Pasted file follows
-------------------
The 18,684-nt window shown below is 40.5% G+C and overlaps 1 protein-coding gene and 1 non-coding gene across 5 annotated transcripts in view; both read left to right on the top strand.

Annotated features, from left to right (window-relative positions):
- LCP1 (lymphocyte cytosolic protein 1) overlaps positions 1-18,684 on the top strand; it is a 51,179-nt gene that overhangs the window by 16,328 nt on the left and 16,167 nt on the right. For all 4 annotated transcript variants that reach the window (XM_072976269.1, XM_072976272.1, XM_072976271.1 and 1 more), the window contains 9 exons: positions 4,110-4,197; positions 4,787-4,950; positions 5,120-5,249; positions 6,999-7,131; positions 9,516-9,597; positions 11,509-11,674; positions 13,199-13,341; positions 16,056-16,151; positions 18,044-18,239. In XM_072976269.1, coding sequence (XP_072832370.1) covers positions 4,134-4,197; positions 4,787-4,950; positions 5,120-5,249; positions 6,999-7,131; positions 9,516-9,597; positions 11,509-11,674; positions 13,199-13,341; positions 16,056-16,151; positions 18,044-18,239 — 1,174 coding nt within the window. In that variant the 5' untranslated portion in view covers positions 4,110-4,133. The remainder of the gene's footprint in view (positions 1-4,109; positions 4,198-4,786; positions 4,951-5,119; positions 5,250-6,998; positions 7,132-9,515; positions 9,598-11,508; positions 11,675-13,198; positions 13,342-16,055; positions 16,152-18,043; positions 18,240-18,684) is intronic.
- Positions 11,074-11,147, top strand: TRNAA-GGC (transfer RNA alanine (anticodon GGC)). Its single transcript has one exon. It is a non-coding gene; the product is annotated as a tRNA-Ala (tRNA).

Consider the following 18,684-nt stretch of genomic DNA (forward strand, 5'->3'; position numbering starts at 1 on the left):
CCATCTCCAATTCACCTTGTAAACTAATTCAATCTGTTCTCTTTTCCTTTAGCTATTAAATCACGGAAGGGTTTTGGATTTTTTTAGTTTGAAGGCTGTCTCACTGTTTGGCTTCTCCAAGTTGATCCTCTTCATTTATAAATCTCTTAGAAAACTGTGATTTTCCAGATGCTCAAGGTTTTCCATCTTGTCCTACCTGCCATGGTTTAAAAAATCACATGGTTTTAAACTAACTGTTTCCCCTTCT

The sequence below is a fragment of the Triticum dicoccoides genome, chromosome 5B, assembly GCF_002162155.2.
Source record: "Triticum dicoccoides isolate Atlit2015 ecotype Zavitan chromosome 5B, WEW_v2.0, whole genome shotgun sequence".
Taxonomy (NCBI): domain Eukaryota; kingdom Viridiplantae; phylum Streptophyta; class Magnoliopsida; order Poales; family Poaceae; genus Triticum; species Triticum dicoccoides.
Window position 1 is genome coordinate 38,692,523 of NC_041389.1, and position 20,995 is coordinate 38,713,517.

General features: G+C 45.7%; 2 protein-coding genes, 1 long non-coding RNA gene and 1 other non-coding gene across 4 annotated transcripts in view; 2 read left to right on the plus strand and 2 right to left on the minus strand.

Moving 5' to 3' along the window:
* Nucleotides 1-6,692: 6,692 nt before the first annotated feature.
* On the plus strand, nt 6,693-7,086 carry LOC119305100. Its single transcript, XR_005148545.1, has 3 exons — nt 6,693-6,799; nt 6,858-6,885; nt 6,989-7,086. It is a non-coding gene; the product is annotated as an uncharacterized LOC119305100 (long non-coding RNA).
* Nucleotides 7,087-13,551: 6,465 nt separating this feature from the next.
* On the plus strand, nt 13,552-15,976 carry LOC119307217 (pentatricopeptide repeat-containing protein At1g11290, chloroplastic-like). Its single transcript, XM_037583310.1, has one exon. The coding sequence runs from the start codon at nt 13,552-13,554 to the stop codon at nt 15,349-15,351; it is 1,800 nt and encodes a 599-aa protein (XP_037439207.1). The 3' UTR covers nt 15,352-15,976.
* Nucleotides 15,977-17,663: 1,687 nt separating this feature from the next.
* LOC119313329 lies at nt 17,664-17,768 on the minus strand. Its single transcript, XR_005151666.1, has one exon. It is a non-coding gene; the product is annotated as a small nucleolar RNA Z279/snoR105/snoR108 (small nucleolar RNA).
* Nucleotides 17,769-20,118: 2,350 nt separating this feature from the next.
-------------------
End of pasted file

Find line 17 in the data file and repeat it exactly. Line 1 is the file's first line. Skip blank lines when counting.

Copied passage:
* Nucleotides 15,977-17,663: 1,687 nt separating this feature from the next.